www.simonevallerotonda.com/ | Facebook

Concert programme

Lorenzino romano del liuto (1552-1590)

Fantasia

(Thesaurus Harmonicus, Köln 1603)

 

Hieronimus Kapsberger (1580-1651)

Toccata VI

Gagliarda V

(Libro I d’intavolatura di lauto, Roma 1611)

 

Anonymus (17.cent.)

Passacaglia

(Libro di leuto del Doni, XVII)

 

Tommaso Marchetti romano (?-17.cent.)

Mal francese mi tormenta

(Libro I d’intavolatura della chitarra spagnola, Roma 1660)

 

Ferdinando Valdambrini romano (17.cent.)

Mamma lo scorpiò

(Libro I & II di chitarra, Roma 1646)

 

Ferdinando Valdambrini romano (17.cent.)

Passacaglia

(Libro I & II di chitarra, Roma 1646)

 

Tommaso Marchetti romano (?-17.cent.)

Clorida

(Libro I d’intavolatura della chitarra spagnola, Roma 1660)

 

*******

 

Giovanni Zamboni romano (17.cent.)

(Sonate d’intavolatura di leuto, Lucca 1718)

 

Sonata VIII

Arpeggio / Allemanda / Giga / Sarabanda / Minuetto

 

Sonata VI

Alemanda / Giga / Sarabanda / Gavotta

 

Sonata XI

Grave / Current / Sarabanda / Minuet / Ceccona

 

 

The contrapuntal rigour of the "Roman school", the immediate lightness of fashionable songs played on the guitar, lightspeed virtuosity, corteous and tuneful grace: those are the colours that paint the great fresco on the Eternal City. Since the late 16th century and well into to the 18th, such authors as Lorenzino, Kapsberger, Valdambrini, Zamboni – who proudly style themselves “romano” next to their name – use to display, despite their diverse individual characteristics, the same compositional spirit; one made of density, rigour, majesty and expressive directness. In order to understand Roman music, one should consider the cityscape: the many churches, the majestic ancient ruins which – perfectly inserted into the urban fabric, produce a spectacular stratification of centuries – the large green spaces, the colour of the palaces, the generous light, the dazzlingly clear sky. All those features, mixing “modern” Baroque with the Antique, make the alleys of downtown Rome the exact mirror of grave counterpoint combined with the melodic clarity of the voices. Opulence, solemnity and ironic lightness are the foundations upon which the Roman music school is built. From Renaissance to the Baroque age – overriding the diversity of individual styles – this basic code lives on: solemnity and gravity plus a certain crafty and carefree lightness. Archlute and guitar, “star” instruments of the Baroque, conjure up those both facets, those eternal traits that went through the centuries without ever going out of style because of their timeless character. They revive the lost sound of a city that still nowadays, if perhaps more softly and secretly, is reflected in them.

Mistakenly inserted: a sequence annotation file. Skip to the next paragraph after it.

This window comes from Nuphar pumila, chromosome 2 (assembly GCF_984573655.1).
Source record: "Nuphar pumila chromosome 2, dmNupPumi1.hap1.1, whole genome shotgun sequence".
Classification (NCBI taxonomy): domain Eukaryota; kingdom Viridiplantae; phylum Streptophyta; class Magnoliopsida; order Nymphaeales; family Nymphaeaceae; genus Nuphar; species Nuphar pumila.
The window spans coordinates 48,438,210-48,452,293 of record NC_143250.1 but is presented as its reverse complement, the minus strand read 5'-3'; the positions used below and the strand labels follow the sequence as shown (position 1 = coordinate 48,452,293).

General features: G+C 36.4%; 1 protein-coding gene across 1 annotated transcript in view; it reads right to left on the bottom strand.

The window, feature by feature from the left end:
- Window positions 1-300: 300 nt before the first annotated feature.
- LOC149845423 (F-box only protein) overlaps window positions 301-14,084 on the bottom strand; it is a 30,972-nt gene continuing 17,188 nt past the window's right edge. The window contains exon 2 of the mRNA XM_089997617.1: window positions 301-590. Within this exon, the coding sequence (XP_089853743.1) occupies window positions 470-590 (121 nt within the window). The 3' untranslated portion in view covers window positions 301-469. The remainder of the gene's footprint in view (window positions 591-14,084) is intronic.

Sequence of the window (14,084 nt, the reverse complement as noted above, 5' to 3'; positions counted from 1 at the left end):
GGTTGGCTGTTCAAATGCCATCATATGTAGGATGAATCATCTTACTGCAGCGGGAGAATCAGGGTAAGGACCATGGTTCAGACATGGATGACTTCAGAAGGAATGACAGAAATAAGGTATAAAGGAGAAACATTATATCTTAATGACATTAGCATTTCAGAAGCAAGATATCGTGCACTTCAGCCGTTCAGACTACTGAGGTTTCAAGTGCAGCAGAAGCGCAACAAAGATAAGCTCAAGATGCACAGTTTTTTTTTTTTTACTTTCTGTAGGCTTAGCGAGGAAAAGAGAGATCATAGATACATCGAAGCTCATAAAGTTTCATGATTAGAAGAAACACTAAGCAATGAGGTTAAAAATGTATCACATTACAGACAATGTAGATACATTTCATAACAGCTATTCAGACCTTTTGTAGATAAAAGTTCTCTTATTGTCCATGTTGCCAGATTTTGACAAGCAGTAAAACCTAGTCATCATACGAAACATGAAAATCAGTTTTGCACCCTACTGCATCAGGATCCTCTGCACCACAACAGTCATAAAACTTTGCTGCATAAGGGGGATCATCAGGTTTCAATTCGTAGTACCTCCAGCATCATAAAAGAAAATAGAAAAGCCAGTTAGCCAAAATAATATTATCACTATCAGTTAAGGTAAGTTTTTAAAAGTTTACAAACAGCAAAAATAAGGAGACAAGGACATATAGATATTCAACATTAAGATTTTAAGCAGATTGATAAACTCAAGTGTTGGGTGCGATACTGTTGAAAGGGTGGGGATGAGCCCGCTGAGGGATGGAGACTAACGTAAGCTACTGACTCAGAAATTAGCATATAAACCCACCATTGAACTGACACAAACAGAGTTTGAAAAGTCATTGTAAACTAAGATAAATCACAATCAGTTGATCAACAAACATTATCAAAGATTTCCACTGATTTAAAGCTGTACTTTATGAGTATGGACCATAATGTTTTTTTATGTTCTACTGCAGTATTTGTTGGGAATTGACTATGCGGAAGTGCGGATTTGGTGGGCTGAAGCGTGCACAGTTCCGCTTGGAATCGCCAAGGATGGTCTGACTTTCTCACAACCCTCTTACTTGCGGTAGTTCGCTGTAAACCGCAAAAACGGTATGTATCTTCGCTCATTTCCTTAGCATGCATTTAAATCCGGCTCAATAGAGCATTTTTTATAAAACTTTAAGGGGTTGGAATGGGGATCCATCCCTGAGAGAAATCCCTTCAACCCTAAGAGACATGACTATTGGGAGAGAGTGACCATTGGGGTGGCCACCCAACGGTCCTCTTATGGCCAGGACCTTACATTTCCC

Venue

Soteska, Devil's tower

The most interesting jewels of Slovenia's landscape are very often those that are shrouded in a veil of mystery. One such place is the Devil's Tower in Soteska, a little village between two forested plateaux. The tower has stood here for over three hundred years, a place of entertainment and sinful pleasure.

Partners

FESTIBUS

The price of coach provided for all concerts from Ljubljana and Zagreb is 10€. Departure from Hala Tivoli and Lisinski Hall.